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32nd Annual Diebold Symposium: April 30-May2, 2015

featuring keynote address by

Dr. Richard Lenski

"Time Travel in Experimental Evolution"

Thursday, April 30, 4:00 PM, Dow 226

lenski-4web

Reception to follow, 2nd floor Dow Science Center

Dr. Lenski is a member of the National Academy of Sciences and the Hannah Professor of Microbial Ecology at MSU.  He is interested in evolutionary dynamics and studies the experimental evolution of bacteria in the lab.  Dr. Lenski's work combines microbiology and molecular techniques with ecological and evolutionary thinking, and he is widely recognized as a leader in both of these areas.  His research is described in more detail at his lab's website:
http://myxo.css.msu.edu/ResearchInterests.html


The mission of our department and curriculum is to educate students in the field of biology and within the context of a Kalamazoo College liberal arts education. Through our courses, research collaborations, and advising we help each of our students become an intrinsically motivated, self-directed learner who enjoys a biologist’s keen awareness of the natural world. Specifically, we foster development of the following attributes in our biology majors:  1) knowledge of the diversity of living organisms and levels – from molecules to ecosystems – at which those organisms can be studied;  2) understanding of how organisms are affected by their evolutionary and developmental trajectories and how these are influenced by environmental contingency;  3) ability to discover new biological knowledge and then communicate it effectively to others; and 4) curiosity about and empathy toward our shared environment.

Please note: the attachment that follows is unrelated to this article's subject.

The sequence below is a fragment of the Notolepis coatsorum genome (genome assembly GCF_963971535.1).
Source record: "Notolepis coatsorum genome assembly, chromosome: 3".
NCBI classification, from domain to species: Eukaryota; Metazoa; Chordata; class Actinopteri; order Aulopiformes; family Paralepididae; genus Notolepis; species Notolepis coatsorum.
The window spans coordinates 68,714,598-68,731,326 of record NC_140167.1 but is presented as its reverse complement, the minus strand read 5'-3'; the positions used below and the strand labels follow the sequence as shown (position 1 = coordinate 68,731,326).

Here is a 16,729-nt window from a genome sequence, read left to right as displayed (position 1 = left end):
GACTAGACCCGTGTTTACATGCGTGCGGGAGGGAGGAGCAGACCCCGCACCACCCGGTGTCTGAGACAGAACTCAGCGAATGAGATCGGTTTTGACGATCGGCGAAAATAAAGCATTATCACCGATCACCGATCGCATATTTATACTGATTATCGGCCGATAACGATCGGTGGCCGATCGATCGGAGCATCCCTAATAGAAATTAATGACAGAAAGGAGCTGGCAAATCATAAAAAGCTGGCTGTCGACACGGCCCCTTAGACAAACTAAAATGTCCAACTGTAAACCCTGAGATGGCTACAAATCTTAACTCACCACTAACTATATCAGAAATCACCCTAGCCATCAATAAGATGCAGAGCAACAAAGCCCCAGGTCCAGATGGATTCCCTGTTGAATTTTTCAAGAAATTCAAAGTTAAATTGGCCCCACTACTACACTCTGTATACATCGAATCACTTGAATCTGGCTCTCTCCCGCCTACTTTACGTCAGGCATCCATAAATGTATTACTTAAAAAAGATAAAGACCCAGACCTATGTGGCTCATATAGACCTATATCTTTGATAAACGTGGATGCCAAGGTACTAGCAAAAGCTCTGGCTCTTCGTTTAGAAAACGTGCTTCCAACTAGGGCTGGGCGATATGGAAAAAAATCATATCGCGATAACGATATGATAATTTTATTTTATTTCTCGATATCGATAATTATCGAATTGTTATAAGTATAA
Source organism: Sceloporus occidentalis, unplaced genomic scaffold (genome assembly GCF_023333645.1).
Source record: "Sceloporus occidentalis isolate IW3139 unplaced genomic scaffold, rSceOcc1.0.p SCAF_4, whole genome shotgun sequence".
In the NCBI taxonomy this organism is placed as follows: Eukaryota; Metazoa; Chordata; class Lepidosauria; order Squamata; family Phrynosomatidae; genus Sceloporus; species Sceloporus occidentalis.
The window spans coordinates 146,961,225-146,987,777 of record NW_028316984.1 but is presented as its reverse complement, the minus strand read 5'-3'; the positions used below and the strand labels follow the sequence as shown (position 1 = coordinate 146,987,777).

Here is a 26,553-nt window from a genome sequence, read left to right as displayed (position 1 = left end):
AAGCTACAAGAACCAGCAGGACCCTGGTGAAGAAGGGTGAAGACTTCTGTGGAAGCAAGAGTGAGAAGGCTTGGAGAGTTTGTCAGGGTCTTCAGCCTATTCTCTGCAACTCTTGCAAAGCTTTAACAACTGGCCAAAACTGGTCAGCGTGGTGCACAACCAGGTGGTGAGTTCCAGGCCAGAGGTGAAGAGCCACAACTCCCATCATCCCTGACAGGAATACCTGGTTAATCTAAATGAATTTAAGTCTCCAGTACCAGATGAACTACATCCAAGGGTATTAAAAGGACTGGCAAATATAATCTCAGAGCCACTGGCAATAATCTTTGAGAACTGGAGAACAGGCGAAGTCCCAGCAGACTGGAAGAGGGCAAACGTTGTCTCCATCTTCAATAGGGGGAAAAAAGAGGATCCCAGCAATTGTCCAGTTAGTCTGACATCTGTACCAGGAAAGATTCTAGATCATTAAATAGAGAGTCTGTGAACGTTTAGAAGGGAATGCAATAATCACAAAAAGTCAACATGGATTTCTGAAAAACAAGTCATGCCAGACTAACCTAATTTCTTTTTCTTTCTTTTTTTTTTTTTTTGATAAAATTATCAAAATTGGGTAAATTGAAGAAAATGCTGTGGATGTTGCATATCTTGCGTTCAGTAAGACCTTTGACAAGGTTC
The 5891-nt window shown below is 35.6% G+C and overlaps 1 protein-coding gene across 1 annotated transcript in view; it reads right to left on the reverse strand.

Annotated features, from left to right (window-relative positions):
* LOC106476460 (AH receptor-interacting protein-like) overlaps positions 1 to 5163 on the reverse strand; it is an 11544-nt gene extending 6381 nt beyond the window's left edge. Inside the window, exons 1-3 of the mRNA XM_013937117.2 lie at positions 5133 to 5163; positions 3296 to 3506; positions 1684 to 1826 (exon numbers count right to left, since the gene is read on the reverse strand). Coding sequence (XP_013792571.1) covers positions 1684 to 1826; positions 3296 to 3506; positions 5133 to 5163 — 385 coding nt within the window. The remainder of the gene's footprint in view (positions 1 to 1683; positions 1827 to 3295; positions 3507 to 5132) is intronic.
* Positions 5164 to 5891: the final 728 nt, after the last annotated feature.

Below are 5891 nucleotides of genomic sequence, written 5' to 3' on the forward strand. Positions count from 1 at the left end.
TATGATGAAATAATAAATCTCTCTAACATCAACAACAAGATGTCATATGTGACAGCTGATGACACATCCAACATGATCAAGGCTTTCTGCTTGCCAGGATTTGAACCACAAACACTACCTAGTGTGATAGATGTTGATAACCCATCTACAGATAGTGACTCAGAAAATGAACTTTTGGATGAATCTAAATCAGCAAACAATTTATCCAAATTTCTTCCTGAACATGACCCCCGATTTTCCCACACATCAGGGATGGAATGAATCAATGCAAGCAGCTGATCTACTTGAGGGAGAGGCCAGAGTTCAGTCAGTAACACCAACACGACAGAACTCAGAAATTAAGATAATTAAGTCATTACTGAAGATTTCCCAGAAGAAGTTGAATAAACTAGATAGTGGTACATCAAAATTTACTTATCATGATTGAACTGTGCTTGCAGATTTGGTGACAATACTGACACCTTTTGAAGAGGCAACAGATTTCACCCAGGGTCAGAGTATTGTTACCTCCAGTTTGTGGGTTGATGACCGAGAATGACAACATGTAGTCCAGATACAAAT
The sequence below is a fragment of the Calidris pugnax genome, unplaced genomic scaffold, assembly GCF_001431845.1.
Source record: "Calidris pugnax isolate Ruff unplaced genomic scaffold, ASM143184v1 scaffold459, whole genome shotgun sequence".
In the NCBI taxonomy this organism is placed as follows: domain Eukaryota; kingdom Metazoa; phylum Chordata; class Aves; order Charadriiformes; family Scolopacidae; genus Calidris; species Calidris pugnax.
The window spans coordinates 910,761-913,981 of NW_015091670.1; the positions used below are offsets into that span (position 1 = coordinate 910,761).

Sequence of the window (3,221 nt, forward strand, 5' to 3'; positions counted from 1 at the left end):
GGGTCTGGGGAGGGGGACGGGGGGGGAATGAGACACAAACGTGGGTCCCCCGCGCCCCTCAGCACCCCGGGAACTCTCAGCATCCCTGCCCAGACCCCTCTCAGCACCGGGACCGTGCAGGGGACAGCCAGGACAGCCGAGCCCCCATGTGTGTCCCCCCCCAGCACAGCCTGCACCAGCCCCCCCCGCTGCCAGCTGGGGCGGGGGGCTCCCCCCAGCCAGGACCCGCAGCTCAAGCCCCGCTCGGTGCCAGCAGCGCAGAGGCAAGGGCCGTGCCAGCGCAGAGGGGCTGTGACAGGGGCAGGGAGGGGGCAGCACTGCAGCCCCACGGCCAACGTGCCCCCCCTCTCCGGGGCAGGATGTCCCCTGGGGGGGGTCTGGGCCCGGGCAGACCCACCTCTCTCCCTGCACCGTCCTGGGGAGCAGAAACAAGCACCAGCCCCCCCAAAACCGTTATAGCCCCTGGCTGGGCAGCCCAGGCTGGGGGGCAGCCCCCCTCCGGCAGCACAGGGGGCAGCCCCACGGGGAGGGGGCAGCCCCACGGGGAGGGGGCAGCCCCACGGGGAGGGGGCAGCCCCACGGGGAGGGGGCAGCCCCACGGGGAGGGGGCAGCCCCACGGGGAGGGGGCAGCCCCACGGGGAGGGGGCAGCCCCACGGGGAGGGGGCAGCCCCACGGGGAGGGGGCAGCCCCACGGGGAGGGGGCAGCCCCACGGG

Kalamazoo College Biology News:  http://www.kzoo.edu/news/tag/biology/


poster2Consonant with the experiential-learning focus of the K-Plan and motivated by the biology department mission, our emphasis on an empirical approach to biology creates an environment in which students develop a strong foundation in biology. We encourage our students to ask and seek answers to probing questions, interpret primary literature, design and perform experiments, and make original observations of biological phenomena. The developmental progression from introductory core courses through upper-level electives prepares students well for the challenges of carrying out their Senior Individualized Projects, presenting results of those projects at our annual Diebold Symposium, and then continuing their education or seeking employment after graduation.

Archive of biology SIP theses and poster presentations (searchable; abstracts available to public)